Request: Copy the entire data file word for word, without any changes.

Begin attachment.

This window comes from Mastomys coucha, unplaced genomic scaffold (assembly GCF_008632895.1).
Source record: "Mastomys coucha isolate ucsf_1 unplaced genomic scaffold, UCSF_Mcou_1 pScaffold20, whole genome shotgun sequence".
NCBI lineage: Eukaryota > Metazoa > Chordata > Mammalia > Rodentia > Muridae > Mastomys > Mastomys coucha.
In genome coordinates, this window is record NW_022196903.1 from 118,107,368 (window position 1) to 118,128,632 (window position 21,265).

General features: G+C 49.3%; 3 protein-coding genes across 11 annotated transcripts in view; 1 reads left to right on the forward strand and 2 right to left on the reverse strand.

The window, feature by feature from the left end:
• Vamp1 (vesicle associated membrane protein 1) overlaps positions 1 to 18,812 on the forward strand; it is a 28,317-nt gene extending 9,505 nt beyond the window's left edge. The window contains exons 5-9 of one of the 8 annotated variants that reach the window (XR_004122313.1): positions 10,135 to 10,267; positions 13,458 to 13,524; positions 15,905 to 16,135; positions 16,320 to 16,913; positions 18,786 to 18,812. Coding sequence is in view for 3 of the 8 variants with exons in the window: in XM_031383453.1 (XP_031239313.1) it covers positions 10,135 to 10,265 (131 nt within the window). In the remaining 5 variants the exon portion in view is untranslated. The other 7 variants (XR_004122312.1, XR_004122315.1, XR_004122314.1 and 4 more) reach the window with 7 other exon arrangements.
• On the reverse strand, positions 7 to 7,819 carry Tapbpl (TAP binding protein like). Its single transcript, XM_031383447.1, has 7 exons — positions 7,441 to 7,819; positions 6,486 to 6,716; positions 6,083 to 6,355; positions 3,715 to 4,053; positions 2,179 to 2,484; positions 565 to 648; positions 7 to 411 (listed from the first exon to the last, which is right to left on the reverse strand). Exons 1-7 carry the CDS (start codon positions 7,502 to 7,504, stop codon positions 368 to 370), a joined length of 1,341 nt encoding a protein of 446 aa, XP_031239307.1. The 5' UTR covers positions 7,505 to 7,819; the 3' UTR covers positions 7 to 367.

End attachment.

This window comes from Mastomys coucha, unplaced genomic scaffold (assembly GCF_008632895.1).
Source record: "Mastomys coucha isolate ucsf_1 unplaced genomic scaffold, UCSF_Mcou_1 pScaffold20, whole genome shotgun sequence".
NCBI lineage: Eukaryota > Metazoa > Chordata > Mammalia > Rodentia > Muridae > Mastomys > Mastomys coucha.
In genome coordinates, this window is record NW_022196903.1 from 118,107,368 (window position 1) to 118,128,632 (window position 21,265).

General features: G+C 49.3%; 3 protein-coding genes across 11 annotated transcripts in view; 1 reads left to right on the forward strand and 2 right to left on the reverse strand.

The window, feature by feature from the left end:
• Vamp1 (vesicle associated membrane protein 1) overlaps positions 1 to 18,812 on the forward strand; it is a 28,317-nt gene extending 9,505 nt beyond the window's left edge. The window contains exons 5-9 of one of the 8 annotated variants that reach the window (XR_004122313.1): positions 10,135 to 10,267; positions 13,458 to 13,524; positions 15,905 to 16,135; positions 16,320 to 16,913; positions 18,786 to 18,812. Coding sequence is in view for 3 of the 8 variants with exons in the window: in XM_031383453.1 (XP_031239313.1) it covers positions 10,135 to 10,265 (131 nt within the window). In the remaining 5 variants the exon portion in view is untranslated. The other 7 variants (XR_004122312.1, XR_004122315.1, XR_004122314.1 and 4 more) reach the window with 7 other exon arrangements.
• On the reverse strand, positions 7 to 7,819 carry Tapbpl (TAP binding protein like). Its single transcript, XM_031383447.1, has 7 exons — positions 7,441 to 7,819; positions 6,486 to 6,716; positions 6,083 to 6,355; positions 3,715 to 4,053; positions 2,179 to 2,484; positions 565 to 648; positions 7 to 411 (listed from the first exon to the last, which is right to left on the reverse strand). Exons 1-7 carry the CDS (start codon positions 7,502 to 7,504, stop codon positions 368 to 370), a joined length of 1,341 nt encoding a protein of 446 aa, XP_031239307.1. The 5' UTR covers positions 7,505 to 7,819; the 3' UTR covers positions 7 to 367.